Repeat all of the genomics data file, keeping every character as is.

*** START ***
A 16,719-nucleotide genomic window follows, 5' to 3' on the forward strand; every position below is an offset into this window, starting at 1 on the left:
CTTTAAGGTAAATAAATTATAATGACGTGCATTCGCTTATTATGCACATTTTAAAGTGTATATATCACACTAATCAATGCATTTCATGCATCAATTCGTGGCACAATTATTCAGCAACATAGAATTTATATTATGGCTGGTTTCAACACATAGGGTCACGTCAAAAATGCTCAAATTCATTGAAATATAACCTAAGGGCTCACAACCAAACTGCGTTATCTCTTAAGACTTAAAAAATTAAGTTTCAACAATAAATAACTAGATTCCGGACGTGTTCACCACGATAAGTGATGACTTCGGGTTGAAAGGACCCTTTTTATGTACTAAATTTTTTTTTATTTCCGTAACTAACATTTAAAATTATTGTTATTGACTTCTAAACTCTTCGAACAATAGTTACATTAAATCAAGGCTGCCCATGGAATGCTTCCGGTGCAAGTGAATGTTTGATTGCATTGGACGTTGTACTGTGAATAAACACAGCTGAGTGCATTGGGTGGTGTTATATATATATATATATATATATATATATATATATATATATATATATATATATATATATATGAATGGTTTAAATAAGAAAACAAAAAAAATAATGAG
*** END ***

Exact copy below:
A 16,719-nucleotide genomic window follows, 5' to 3' on the forward strand; every position below is an offset into this window, starting at 1 on the left:
CTTTAAGGTAAATAAATTATAATGACGTGCATTCGCTTATTATGCACATTTTAAAGTGTATATATCACACTAATCAATGCATTTCATGCATCAATTCGTGGCACAATTATTCAGCAACATAGAATTTATATTATGGCTGGTTTCAACACATAGGGTCACGTCAAAAATGCTCAAATTCATTGAAATATAACCTAAGGGCTCACAACCAAACTGCGTTATCTCTTAAGACTTAAAAAATTAAGTTTCAACAATAAATAACTAGATTCCGGACGTGTTCACCACGATAAGTGATGACTTCGGGTTGAAAGGACCCTTTTTATGTACTAAATTTTTTTTTATTTCCGTAACTAACATTTAAAATTATTGTTATTGACTTCTAAACTCTTCGAACAATAGTTACATTAAATCAAGGCTGCCCATGGAATGCTTCCGGTGCAAGTGAATGTTTGATTGCATTGGACGTTGTACTGTGAATAAACACAGCTGAGTGCATTGGGTGGTGTTATATATATATATATATATATATATATATATATATATATATATATATATATATATATATATGAATGGTTTAAATAAGAAAACAAAAAAAATAATGAG